Life Goes On

Life Goes On

I’m guessing you may be familiar with this particular song by the Beatles.  They use the phrase “life goes on” as part of their refrain.  While the song is upbeat, the idea that life goes on can feel like a challenging one, especially when you set it next to some of life’s most painful moments.

  • You’ve just been diagnosed with cancer.  (Life goes on.)
  • You’ve lost a child–or a spouse, or a parent.  (Life goes on.)
  • You’re coping with overwhelming depression.  (Life goes on.)
  • You’re trying to deal with a challenging chronic illness. (Life goes on.)

Why That Can Feel So Hard

When your world is falling apart, the idea that “life goes on” can feel like a cruel joke. 
For you, life is entirely changed.  Often, just waking up in the morning can feel like a huge effort.  And the idea of moving forward is nearly unthinkable.  It can feel like an insult that the sun rises each morning, and that others around you can seem to move forward untouched by this earth-shaking change that you are facing.

This is challenging, because it is true that life continues, even in the face of our biggest struggles.  It can be even more difficult to take when someone tells you that “life goes on” in an attempt to cheer you up, or to move you forward out of your grief.  Thinking about moving forward is an issue of timing.  Hearing that life goes on, especially in early grief, can often feel dismissive–as though you are being hurried through your own grieving process.  As I have discussed in other posts, people who care about you will sometimes try to help you move past pain before you are quite ready.  This is often a reflection of their concern for you, but it can backfire if you feel dismissed or unheard.

If you are in this space, I recommend taking time to get good support.  That can include reaching out to a support group, having coffee with a friend or family member who can make space for your pain, talking with a pastor, or meeting with a psychologist.  Taking time to journal and focus on making space for your feelings can also be useful.

"It goes on"Because eventually, time does take the rough edges off our pain.  It won’t cure disease, or end grief entirely.  As you become accustomed to living with loss or illness, there are more and more moments when you aren’t defined by that loss.  When life does go on, and you find that maybe you can too.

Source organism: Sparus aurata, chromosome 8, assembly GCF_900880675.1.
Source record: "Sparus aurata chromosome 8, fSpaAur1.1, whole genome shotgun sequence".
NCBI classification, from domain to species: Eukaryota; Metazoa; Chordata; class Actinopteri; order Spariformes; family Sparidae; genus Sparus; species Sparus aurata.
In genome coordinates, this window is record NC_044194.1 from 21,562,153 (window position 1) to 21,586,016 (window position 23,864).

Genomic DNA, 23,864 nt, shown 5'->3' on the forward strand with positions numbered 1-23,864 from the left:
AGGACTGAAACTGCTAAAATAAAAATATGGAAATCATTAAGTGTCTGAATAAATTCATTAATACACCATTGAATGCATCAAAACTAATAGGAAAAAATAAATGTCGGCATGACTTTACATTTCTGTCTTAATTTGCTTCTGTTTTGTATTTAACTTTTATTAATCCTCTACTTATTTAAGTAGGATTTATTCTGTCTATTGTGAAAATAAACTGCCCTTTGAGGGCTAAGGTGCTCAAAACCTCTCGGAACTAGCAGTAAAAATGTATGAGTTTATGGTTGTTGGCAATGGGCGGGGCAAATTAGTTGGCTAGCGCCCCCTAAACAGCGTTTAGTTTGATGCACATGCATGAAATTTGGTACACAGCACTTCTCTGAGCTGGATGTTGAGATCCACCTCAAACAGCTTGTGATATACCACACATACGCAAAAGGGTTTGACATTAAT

What has happened in your life that challenged your ability to believe life could go on?  What losses have you survived?  What tools were the most useful to you during those times?  Please feel free to share in the comments.

3 thoughts on “Life Goes On

  1. Dr. Ann, I like that phrase “…time does take the rough edges off our pain”. This is particularly true in acute medicine and even in bereavement grief. But for those of us living with daily debilitating symptoms of chronic illness, it’s not so much that time takes rough edges off anything (particularly the reality of both our diagnosis and prognosis), but more that eventually we can become simply worn down by the pervasive exhaustion we face just thinking about it.

    I also like the concept of not being “defined by our loss or illness” (and living with chronic and progressive disease is indeed a profound loss of so many things, especially for those of us who weren’t born with our diagnosis and were thus happily living in the La La Land you’ve referred to here as “Healthy Privilege” – until now, that is).

    Sometimes, I do such a good job forcing myself to NOT be defined by my diagnosis that I “forget” my new reality. The other day was a good example: instead of coming straight home from a doctor’s appointment (to recuperate from that outing as I have learned to do), and feeling momentarily perky, I decided to stop to pick up a few groceries. Then on my way back to my car in the parking lot, I noticed that the driver’s side rear tire was flat. But what previously would have been a no-brainer decision (just call the auto service for a tow to the dealer to repair/replace the tire) now suddenly loomed so impossibly large that I couldn’t even begin to think what to do next. Some tiny part of me knew that a phone call of some sort to somebody was in order, but for the life of me all I could do was sit in my car and weep, feeling increasingly mortified that I (of all people!!!) couldn’t seem to cope with your basic flat tire. The stress caused a flare of horrific cardiac symptoms, which caused me to cry even harder. My humiliatingly helpless reaction to all of this was now causing me more anxiety than the !@@#$!! tire.

    I mention this incident only to point out that I’ve now been dealing with ongoing cardiac symptoms for years – YEARS! – and so you’d think I’d “get” it by now, yet setbacks like this hit me like a ton of bricks when they do happen. There’s a misunderstood downside for many of us who utterly buy into this “life goes on” concept whenever we deliberately dismiss reality.

  2. What a great, insightful post! I do think that well-intentioned loved ones tell grieving people to get on with life so they don’t have to see their loved ones in such emotional turmoil. For me, grief has been about cancer and losing loved ones to the disease. What helps life go on is, like you say, to get the support you need. I developed a great support system of friends and professionals who helped me through the dark times.

Leave a Reply